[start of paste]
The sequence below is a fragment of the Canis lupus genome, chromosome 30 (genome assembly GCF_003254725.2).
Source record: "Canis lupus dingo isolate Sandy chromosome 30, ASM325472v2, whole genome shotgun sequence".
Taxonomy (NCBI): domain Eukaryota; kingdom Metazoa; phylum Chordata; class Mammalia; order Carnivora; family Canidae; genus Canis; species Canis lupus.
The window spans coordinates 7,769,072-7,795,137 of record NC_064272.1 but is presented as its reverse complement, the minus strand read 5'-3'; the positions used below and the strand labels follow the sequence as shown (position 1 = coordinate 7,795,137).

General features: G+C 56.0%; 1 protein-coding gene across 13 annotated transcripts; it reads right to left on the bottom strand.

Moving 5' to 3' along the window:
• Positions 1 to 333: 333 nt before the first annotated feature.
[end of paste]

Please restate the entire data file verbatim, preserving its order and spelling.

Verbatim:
The sequence below is a fragment of the Canis lupus genome, chromosome 30 (genome assembly GCF_003254725.2).
Source record: "Canis lupus dingo isolate Sandy chromosome 30, ASM325472v2, whole genome shotgun sequence".
Taxonomy (NCBI): domain Eukaryota; kingdom Metazoa; phylum Chordata; class Mammalia; order Carnivora; family Canidae; genus Canis; species Canis lupus.
The window spans coordinates 7,769,072-7,795,137 of record NC_064272.1 but is presented as its reverse complement, the minus strand read 5'-3'; the positions used below and the strand labels follow the sequence as shown (position 1 = coordinate 7,795,137).

General features: G+C 56.0%; 1 protein-coding gene across 13 annotated transcripts; it reads right to left on the bottom strand.

Moving 5' to 3' along the window:
• Positions 1 to 333: 333 nt before the first annotated feature.